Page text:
The count is part of a federal mandate: All communities that receive federal Housing and Urban Development money to help the homeless must tally their homeless population during the last week in January.
According to Bill Mendelson, one of the coordinators of the count for San Joaquin County and executive director of Central Valley Low Income Housing Corp., it’s a vital step toward understanding the scale of the homeless problem.
“It provides both local communities and the nation as a whole a yardstick to determine the scope of homelessness and the chance to evaluate what impact local programs have had since the previous count,” Mendelson said.
He explained that since 2005, when volunteers drove around in the middle of the night trying to count the homeless on the streets, local communities have decided that it’s more accurate to ask homeless individuals to show up at a central place. It’s a procedure that worked well in 2007 and 2009.
“Within San Joaquin County, the real effort is to count the unsheltered homeless,” Mendelson explained. “(We determined) the best opportunity to count the unsheltered homeless and obtain information about them was to hold a series of events that would attract people who are homeless.”
He explained that the city of Tracy was a big supporter of the 2011 effort, just as it was in 2009. He said word was put out by the Tracy Police and Tracy Fire departments, as well as charitable groups like Tracy Interfaith Ministries.
But the event — at which no fewer than 20 charities and organizations offered information, food and toiletries — wasn’t just a count. It was also part of an effort to connect homeless and other needy members of the community.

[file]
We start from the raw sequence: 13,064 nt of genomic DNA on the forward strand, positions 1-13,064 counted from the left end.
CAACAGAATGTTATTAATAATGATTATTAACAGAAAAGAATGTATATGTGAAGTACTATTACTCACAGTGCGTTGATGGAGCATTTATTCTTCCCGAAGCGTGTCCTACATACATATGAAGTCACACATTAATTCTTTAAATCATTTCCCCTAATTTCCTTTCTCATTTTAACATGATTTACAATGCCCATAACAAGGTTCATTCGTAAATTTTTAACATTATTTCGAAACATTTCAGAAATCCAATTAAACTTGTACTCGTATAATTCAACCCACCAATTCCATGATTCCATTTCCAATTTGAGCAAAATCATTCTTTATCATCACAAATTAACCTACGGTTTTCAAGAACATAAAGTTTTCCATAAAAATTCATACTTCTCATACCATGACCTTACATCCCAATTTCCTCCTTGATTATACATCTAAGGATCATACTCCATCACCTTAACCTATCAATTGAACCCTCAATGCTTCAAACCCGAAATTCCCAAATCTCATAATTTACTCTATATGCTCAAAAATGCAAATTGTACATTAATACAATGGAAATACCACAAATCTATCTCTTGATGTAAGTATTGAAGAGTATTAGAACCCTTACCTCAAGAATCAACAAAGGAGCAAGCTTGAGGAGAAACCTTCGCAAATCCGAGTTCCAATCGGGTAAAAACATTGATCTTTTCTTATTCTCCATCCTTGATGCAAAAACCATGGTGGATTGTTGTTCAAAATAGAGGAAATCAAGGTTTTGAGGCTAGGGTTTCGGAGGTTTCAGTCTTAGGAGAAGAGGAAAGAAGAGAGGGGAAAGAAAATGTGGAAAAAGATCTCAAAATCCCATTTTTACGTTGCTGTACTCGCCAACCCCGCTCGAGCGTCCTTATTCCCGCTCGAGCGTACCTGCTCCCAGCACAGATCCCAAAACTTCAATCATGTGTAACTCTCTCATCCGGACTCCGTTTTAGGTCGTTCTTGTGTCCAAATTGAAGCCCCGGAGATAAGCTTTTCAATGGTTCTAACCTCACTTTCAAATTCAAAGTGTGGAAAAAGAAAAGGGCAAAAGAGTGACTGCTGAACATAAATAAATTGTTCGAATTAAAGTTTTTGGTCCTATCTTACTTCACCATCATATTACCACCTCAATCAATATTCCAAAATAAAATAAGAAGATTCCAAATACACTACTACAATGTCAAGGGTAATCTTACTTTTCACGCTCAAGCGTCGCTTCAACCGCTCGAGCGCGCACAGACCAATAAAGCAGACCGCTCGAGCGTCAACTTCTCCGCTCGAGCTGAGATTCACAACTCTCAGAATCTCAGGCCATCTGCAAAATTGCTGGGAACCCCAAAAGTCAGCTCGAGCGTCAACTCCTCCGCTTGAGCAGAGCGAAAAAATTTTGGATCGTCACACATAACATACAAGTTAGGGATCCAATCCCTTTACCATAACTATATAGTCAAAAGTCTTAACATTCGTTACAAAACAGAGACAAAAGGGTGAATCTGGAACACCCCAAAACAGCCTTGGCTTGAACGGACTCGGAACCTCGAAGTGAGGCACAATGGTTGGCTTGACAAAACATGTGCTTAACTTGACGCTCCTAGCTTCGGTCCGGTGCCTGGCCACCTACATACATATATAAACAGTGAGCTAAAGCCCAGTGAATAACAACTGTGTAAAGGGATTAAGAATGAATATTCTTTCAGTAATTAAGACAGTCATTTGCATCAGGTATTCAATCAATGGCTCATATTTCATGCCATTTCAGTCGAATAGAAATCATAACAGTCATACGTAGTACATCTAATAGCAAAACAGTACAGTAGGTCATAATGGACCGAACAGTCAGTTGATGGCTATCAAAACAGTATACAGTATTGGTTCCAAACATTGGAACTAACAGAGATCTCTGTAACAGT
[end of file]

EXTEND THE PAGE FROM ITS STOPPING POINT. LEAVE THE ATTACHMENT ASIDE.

It’s just that, on Thursday morning, fewer homeless than expected showed up.
An hour and a half after the Tracy Community Center’s doors were opened, hot food was being served by Apostolic Center New Life Church, information had been handed out by nearly every group present, and the count was in full swing. Even though final numbers won’t be available for some time, volunteers there said turnout was significantly down compared with two years ago.
“It’s kind of unexplainable,” said Dale Benner, director of New Directions, a substance abuse outfit based in Stockton.
It’s a surprise, Benner said, because the actual number of Tracy residents in need hasn’t decreased. If anything, he and others Thursday morning agreed the need is still on the rise.
“We’re seeing a lot of people hurt by the economy,” said Dennis Buettner, an outreach coordinator with county mental health.
Randy Pianelli, a coordinator with Care Link, agreed.
The director of the program that helps homeless people find medical care said he’s seeing more of the “hidden homeless” — those staying in sheds, garages or any place they can find shelter from the elements. Many of them have lost jobs, and some have relapsed into drug abuse or simply couldn’t afford the medication to keep mental health trouble at bay.
“We now see a lot more people you wouldn’t think of as homeless,” Pianelli said.
Pianelli added that Care Link serves as many as 2,000 clients a year, and more than 1,000 of those each year are new to the program, which means more and more people are finding themselves in need of help — a disconcerting trend he’d like to reverse.
“I think we wouldn’t mind putting ourselves out of business,” he said.
Pianelli said Care Link serves as many as 50 Tracy clients a year, though those patients have to travel to Stockton.
Sandra Cubias, a Tracy resident, showed up Thursday with her mother, Marina, and her infant son, Adair Nunez, in hopes of finding medical care for her younger sisters, who need glasses and treatment for asthma.
“We came to get some info about doctors and to get some help,” Cubias said.
The family can’t afford the care on their own, and Cubias said she’s been stalled trying to apply for Medi-Cal.
Her situation is one that’s playing out all over the county, and it can be a challenge for organizations to keep up.
But Buettner stressed that many groups in Tracy, especially churches, the Coalition of Tracy Citizens to Assist the Homeless and other charities, have “stepped up to the plate.”
“There’re a lot of people doing a lot of great work,” he said.
The trick, he said, is to connect the homeless with the tools they need to get their lives back on track.
“You can offer the help,” he said, “but you want to walk with them, not carry them.”
• Editor’s note: Bill Mendelson is the father of Tracy Press associate editor Jon Mendelson.